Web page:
~ strong proponent of She Did That! cinema
~ in the midst of a torrid love affair with the ghost of john cassavetes
while iain reid's novel extracts horror from blood and dread, charlie kaufman's interpretation extracts it from existentialism, from the unavoidability of aging, from the unease of being perceived, from the eeriness permeating the claustrophobic atmosphere. they both tell the same story in completely different ways, which is exactly what a book-to-film adaptation should aim to do.
in the book, there's a fascinating passage about how humans need allegory and metaphor in order to more comprehensively understand the world around us.…
“do all lovers feel they’re inventing something?”
the clandestine stealing of forbidden glances. the thankless task of trying to tamp a lover’s image into the folds of your brain. the dread of said image’s inevitable fading. the smoldering slow-burn of impossible yearning, and the explosive fireworks when it’s finally reciprocated. the sizzling sound of a final farewell.
director céline sciamma packs each frame with tangible emotion, and she does it all without a manipulative score. we know exactly what to…
flirting with disaster and getting away with it. looking for trouble and screaming when you find it. the endemically teenage desire to die for just a little bit of attention.
Smooth Talk hasn't left my mind since i watched it. laura dern has always been a superstar. at work yesterday, i found a joyce carol oates collection and read the short story it was based off of (Where Are You Going, Where Have You Been?) on my 15-minute break. i…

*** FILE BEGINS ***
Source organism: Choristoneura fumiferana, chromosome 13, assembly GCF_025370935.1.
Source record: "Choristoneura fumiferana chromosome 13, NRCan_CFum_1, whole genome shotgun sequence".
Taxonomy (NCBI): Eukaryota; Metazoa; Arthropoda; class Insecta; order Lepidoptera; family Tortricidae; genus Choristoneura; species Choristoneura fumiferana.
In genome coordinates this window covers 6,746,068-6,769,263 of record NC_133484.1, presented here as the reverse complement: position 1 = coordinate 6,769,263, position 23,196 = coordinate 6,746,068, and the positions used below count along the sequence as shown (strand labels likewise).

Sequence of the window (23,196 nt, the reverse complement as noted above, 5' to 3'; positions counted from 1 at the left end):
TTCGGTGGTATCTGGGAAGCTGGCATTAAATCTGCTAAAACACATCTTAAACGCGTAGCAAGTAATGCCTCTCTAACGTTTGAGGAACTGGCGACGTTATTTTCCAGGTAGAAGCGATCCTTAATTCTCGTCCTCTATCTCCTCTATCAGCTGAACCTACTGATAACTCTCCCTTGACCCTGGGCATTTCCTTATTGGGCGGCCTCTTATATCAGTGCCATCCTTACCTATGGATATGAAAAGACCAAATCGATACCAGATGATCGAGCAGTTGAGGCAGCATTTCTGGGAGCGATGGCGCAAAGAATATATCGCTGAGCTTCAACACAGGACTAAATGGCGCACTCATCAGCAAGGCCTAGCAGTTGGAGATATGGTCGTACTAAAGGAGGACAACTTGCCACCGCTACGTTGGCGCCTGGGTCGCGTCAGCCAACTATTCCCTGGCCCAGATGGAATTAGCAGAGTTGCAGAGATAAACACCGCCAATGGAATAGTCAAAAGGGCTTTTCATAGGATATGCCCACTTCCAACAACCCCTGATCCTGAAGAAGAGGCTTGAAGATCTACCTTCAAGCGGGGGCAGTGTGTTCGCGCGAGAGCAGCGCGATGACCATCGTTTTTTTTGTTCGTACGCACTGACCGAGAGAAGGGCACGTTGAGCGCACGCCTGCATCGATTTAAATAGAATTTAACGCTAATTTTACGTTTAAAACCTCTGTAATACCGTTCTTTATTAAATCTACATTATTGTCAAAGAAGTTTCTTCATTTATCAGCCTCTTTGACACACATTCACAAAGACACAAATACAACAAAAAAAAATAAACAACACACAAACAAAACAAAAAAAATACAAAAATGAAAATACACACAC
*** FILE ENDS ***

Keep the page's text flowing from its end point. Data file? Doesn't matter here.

in Stargirl, 16-year-old protagonist leo’s birthday is a major plot point. he receives a porcupine necktie every year from a mysterious benefactor. he is sad that his mom is working and cannot be home to celebrate. he is thrilled when manic pixie Stargirl surprises him at school with a ukelele serenade of Happy Birthday.
the next day, leo receives a text and we see the date on his phone: September 12th. as leo’s birthday was the day before, this means…
first watch: fight club is the best movie ever made
second watch: fight club is a deep commentary on the dangers of consumerism
third watch: fight club is a disgusting cesspool of toxic masculinity and it’s not as deep as its fanboys think it is
fourth watch: fight club is a critique of toxic masculinity and it’s deeper than its fanboys think it is
fifth watch: fight club is the best satirical gay romcom ever made